We should have repealed the National Emergencies Act a long time ago

On Tuesday, March 26 the House fell short of the two-thirds majority needed to override President TrumpDonald John TrumpFive landmark moments of testimony to Congress Lindsey Graham basks in the impeachment spotlight Democrats sharpen their message on impeachment MORE's veto of legislation that would have terminated his national emergency declaration pertaining to the southwestern border, assuring that his effort to build a border wall will go forward. 

No matter where one comes down on the immigration issue, anyone holding loyalty to our written Constitution should decry the National Emergencies Act itself.

ADVERTISEMENT

President Trump did not concoct the ability to declare an emergency and thus assume more power.  He specifically relied on Sections 201 and 301 of the National Emergencies Act, in which Congress back in 1976 granted to the president the authority to declare an emergency and to invoke “special or extraordinary power[s].” 

A careful study of Article II of the Constitution, which sets forth the president’s authority, mentions nothing about special or extraordinary powers outside of those enumerated in the Constitution itself Similarly, Article I, which deals with congressional authority, does not allow Congress to delegate power to the president, nor does it grant Congress (or any other branch) special or extraordinary powers outside of those powers specifically enumerated.

“The powers of the federal government,” James Madison explained in the Virginia ratifying convention, “are enumerated; it can only operate in certain cases; it has legislative powers on defined and limited objects, beyond which it cannot extend its jurisdiction.”

If we discover that the president or Congress needs a power outside the Constitution, an amendment is the only allowable course of action. “Had the power of making treaties, for example, been omitted, however necessary it might have been,” Madison explained during the controversy over establishing a national Bank of the United States, “the defect could only have been lamented, or supplied by an amendment of the Constitution.” 

Rather than go back to first principles and acknowledge the flaw in the idea of a National Emergencies Act, critics are blaming the Supreme Court for its opinion in INS v. Chadha (1983), in which the Court held that legislative vetoes are unconstitutional. Under the National Emergencies Act as originally structured, Congress could block implementation of a presidential declaration of emergency with simple majority votes in each house. These votes were not subject to a presidential veto.

But Chadha requires all such legislative actions/vetoes be submitted to the president under the Constitution’s Presentment Clause (Article I, Section 7, Clauses 2 and 3), which then gives the president an opportunity to use his constitutional veto authority. Congress can only override his veto with a two-thirds vote in both houses.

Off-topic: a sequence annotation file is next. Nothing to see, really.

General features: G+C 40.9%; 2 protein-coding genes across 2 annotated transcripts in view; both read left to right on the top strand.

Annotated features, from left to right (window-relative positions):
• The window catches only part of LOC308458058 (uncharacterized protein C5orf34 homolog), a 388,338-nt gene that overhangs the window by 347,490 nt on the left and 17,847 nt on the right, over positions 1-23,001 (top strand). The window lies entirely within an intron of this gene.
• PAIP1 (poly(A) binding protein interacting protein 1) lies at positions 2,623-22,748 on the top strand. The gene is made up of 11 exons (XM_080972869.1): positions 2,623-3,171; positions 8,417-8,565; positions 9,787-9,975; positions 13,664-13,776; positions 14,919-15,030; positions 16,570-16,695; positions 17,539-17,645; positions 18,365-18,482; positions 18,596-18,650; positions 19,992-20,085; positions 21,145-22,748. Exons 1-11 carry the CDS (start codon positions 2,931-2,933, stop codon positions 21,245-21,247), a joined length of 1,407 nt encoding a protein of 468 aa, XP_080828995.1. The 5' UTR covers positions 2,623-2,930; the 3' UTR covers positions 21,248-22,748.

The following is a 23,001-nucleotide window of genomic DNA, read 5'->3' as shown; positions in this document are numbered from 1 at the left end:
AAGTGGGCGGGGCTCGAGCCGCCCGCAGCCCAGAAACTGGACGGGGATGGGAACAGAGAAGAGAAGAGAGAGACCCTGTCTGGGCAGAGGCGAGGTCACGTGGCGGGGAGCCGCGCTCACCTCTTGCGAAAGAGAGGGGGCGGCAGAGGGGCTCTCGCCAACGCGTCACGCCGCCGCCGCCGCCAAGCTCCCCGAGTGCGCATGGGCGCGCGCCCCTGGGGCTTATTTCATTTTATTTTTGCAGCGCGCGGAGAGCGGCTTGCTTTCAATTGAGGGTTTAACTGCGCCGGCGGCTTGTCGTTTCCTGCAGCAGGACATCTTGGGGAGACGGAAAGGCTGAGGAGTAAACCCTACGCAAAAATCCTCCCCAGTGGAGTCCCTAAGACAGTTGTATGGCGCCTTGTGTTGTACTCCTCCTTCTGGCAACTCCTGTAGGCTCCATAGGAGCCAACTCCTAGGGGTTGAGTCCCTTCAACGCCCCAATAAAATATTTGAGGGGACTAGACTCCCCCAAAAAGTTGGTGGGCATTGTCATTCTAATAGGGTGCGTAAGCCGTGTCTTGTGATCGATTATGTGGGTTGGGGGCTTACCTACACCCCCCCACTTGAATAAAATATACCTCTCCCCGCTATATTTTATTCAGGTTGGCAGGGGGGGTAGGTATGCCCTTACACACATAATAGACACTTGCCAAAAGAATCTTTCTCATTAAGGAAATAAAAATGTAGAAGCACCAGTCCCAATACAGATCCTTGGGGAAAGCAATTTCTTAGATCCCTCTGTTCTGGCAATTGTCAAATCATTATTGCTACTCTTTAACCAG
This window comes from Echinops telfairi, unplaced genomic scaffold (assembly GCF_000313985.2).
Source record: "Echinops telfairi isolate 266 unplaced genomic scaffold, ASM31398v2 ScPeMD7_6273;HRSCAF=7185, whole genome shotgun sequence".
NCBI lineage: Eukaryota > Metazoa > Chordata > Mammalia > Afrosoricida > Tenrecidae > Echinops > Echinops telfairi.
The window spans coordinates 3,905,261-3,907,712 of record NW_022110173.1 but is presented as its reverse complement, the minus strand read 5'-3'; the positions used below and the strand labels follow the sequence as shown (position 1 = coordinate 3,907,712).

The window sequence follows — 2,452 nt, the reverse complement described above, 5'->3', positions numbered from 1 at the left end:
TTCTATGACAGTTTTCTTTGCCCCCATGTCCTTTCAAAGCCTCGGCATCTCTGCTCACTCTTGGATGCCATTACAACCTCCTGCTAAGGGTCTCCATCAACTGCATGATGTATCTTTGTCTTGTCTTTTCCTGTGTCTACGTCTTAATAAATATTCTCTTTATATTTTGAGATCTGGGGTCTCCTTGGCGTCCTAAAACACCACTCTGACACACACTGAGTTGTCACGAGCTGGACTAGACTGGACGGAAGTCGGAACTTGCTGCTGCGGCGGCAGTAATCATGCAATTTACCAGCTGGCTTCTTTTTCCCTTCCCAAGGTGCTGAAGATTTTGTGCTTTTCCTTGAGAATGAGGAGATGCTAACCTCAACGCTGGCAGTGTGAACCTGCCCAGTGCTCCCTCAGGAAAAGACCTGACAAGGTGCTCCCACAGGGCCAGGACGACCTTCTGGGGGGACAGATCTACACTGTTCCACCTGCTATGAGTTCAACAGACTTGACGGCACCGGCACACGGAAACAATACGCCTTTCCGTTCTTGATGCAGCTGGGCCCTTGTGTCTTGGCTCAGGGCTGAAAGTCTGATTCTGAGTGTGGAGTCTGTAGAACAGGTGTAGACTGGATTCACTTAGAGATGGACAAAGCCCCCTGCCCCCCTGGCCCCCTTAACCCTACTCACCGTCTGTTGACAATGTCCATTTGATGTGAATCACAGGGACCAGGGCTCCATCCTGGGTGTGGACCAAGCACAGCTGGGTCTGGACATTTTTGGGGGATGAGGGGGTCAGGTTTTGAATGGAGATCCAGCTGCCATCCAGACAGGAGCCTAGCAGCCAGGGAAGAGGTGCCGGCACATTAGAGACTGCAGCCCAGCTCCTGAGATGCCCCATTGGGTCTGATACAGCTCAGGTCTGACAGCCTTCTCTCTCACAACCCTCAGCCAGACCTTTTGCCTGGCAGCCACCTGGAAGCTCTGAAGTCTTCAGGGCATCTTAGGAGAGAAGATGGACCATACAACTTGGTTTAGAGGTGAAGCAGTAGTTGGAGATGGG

Without Chadha a congressional resolution would have been sufficient to stop construction of the border wall. 

The wall, however, should be seen as merely an ancillary issue to a greater problem. According to the Brennan Center for Justice, Congress has granted the president emergency powers in 123 statutory provisions. Using a mere declaration, the president can shut down citizens’ electronic communications, freeze their bank accounts and take a host of other actions. 

“If Congress is troubled by recent emergency declarations made pursuant to the National Emergencies Act,” Senator Mike LeeMichael (Mike) Shumway LeeOn The Money: Retirement savings bill blocked in Senate after fight over amendments | Stopgap bill may set up December spending fight | Hardwood industry pleads for relief from Trump trade war Retirement bill blocked in Senate amid fight over amendments Senators press NSA official over shuttered phone surveillance program MORE (R-Utah) observed, “they only have themselves to blame.”  Lee is correct.    

The National Emergencies Act is a creature alien to our constitutional order.  Through it and other statutes, Congress has blessed the use of powers incongruent with our fundamental law.  If some sort of emergency power is needed (a dubious proposition in my opinion), Congress should follow the advice of James Madison and submit a constitutional amendment to the states for consideration.  This would allow a nationwide debate on the merits or demerits of such a proposal.  

While Congress seeks to cast Trump as a danger to republican government and complains about the Supreme Court striking the legislative veto in Chadha, it would do better to look in the mirror and accept the blame for allowing the National Emergencies Act to stay on the books for more than four decades. It is past time to do away with this dangerous and extra-constitutional Act.    

William J. Watkins, Jr., is a research fellow at the Independent Institute, Oakland, Calif. and author of Crossroads for Liberty: Recovering the Anti-Federalist Values of America’s First Constitution.